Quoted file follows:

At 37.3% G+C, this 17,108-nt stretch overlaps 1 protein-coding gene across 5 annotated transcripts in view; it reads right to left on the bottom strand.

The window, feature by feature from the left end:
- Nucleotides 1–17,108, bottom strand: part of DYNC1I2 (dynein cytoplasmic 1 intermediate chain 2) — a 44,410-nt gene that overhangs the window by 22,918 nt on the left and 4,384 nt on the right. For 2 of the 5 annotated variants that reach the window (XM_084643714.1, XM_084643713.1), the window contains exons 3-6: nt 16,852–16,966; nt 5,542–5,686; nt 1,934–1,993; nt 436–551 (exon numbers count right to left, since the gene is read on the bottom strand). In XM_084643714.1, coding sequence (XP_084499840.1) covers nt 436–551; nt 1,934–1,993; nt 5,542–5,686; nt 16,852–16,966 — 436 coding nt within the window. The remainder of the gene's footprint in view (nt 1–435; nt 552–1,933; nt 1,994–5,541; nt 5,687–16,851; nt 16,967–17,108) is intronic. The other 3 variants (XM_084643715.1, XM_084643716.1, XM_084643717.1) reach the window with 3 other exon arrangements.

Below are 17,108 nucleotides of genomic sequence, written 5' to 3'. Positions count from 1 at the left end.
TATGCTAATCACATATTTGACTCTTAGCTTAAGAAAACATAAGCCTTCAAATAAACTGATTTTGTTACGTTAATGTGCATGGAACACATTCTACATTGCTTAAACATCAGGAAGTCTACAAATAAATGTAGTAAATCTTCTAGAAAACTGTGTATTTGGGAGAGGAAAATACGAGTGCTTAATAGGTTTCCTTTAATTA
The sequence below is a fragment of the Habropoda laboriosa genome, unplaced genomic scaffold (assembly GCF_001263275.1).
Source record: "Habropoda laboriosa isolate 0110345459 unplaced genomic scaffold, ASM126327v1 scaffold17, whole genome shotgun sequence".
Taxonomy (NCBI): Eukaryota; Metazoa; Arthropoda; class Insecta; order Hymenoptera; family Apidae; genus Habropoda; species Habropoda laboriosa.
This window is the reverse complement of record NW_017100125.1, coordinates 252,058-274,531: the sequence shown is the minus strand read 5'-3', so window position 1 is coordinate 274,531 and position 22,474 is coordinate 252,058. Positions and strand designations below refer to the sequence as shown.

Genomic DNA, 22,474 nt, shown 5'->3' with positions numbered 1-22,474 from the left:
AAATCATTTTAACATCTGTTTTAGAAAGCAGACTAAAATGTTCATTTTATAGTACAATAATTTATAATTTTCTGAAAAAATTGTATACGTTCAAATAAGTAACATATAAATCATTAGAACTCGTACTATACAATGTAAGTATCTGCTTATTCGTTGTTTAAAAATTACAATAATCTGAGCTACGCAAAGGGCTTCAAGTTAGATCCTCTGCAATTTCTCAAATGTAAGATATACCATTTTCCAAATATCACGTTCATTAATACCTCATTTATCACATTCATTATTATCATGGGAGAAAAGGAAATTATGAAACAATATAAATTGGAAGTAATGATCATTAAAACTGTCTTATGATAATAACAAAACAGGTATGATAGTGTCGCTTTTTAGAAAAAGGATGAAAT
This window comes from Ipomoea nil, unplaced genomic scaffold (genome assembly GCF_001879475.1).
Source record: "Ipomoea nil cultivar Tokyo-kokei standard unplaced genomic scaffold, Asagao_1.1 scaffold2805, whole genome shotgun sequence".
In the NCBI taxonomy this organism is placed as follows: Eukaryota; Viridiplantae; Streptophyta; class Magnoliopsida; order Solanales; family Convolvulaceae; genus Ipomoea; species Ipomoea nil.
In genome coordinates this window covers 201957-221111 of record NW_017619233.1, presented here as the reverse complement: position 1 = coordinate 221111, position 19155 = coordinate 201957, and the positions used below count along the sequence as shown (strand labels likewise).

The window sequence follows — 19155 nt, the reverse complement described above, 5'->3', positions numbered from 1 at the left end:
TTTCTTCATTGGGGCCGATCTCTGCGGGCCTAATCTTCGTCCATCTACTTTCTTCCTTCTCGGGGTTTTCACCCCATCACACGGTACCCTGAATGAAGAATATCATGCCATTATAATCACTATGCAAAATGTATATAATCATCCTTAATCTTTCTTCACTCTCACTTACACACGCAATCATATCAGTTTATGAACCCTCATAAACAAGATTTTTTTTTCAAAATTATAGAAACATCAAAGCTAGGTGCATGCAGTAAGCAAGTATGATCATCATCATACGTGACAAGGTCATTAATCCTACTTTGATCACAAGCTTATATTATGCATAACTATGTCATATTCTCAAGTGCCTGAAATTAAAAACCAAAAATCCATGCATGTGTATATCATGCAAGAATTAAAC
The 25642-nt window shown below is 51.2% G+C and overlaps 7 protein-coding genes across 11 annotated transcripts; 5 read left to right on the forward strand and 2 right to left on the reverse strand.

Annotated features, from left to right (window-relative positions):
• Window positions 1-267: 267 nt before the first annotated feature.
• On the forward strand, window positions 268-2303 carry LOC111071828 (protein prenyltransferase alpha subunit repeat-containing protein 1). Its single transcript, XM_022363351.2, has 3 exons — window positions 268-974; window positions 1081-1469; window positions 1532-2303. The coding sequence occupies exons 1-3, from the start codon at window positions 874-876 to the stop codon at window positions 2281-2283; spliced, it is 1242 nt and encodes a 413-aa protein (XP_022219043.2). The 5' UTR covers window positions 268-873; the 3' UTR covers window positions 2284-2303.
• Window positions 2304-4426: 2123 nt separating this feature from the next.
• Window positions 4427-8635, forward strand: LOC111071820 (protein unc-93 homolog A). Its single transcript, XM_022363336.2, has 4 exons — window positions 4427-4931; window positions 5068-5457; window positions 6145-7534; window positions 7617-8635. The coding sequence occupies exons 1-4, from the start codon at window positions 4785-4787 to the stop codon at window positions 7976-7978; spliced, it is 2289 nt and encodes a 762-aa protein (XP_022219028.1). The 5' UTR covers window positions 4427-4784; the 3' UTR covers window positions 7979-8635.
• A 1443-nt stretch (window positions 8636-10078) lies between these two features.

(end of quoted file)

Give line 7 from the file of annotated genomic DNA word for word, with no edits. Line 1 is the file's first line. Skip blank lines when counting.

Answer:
Source record: "Habropoda laboriosa isolate 0110345459 unplaced genomic scaffold, ASM126327v1 scaffold17, whole genome shotgun sequence".